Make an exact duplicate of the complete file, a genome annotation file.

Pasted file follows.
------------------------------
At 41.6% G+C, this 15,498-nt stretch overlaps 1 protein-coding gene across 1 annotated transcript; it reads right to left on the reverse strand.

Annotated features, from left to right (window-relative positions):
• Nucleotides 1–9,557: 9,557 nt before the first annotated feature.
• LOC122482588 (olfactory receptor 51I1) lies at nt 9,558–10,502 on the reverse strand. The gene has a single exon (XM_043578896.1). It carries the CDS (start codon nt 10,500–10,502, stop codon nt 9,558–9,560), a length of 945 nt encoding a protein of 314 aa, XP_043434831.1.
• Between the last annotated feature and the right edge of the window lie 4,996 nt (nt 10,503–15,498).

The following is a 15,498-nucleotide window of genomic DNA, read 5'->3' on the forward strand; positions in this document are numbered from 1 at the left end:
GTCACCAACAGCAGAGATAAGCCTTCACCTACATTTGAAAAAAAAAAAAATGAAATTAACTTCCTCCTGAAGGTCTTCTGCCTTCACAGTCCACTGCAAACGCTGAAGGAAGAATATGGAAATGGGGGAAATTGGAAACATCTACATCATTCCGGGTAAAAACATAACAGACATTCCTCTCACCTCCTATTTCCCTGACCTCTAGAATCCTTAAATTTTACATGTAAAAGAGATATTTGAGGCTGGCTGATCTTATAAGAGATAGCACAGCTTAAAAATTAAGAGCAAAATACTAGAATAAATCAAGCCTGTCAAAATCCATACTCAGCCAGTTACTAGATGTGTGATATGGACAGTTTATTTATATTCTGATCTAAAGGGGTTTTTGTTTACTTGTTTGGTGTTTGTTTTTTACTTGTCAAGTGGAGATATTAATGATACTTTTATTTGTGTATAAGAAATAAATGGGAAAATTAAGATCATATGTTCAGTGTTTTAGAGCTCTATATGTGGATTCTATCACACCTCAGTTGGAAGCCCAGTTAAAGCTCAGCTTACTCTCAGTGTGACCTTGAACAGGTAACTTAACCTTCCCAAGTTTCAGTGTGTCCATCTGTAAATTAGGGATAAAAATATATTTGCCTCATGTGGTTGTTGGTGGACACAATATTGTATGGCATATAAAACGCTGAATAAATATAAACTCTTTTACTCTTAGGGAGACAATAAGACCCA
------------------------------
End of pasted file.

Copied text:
At 41.6% G+C, this 15,498-nt stretch overlaps 1 protein-coding gene across 1 annotated transcript; it reads right to left on the reverse strand.

Annotated features, from left to right (window-relative positions):
• Nucleotides 1–9,557: 9,557 nt before the first annotated feature.
• LOC122482588 (olfactory receptor 51I1) lies at nt 9,558–10,502 on the reverse strand. The gene has a single exon (XM_043578896.1). It carries the CDS (start codon nt 10,500–10,502, stop codon nt 9,558–9,560), a length of 945 nt encoding a protein of 314 aa, XP_043434831.1.
• Between the last annotated feature and the right edge of the window lie 4,996 nt (nt 10,503–15,498).

The following is a 15,498-nucleotide window of genomic DNA, read 5'->3' on the forward strand; positions in this document are numbered from 1 at the left end:
GTCACCAACAGCAGAGATAAGCCTTCACCTACATTTGAAAAAAAAAAAAATGAAATTAACTTCCTCCTGAAGGTCTTCTGCCTTCACAGTCCACTGCAAACGCTGAAGGAAGAATATGGAAATGGGGGAAATTGGAAACATCTACATCATTCCGGGTAAAAACATAACAGACATTCCTCTCACCTCCTATTTCCCTGACCTCTAGAATCCTTAAATTTTACATGTAAAAGAGATATTTGAGGCTGGCTGATCTTATAAGAGATAGCACAGCTTAAAAATTAAGAGCAAAATACTAGAATAAATCAAGCCTGTCAAAATCCATACTCAGCCAGTTACTAGATGTGTGATATGGACAGTTTATTTATATTCTGATCTAAAGGGGTTTTTGTTTACTTGTTTGGTGTTTGTTTTTTACTTGTCAAGTGGAGATATTAATGATACTTTTATTTGTGTATAAGAAATAAATGGGAAAATTAAGATCATATGTTCAGTGTTTTAGAGCTCTATATGTGGATTCTATCACACCTCAGTTGGAAGCCCAGTTAAAGCTCAGCTTACTCTCAGTGTGACCTTGAACAGGTAACTTAACCTTCCCAAGTTTCAGTGTGTCCATCTGTAAATTAGGGATAAAAATATATTTGCCTCATGTGGTTGTTGGTGGACACAATATTGTATGGCATATAAAACGCTGAATAAATATAAACTCTTTTACTCTTAGGGAGACAATAAGACCCA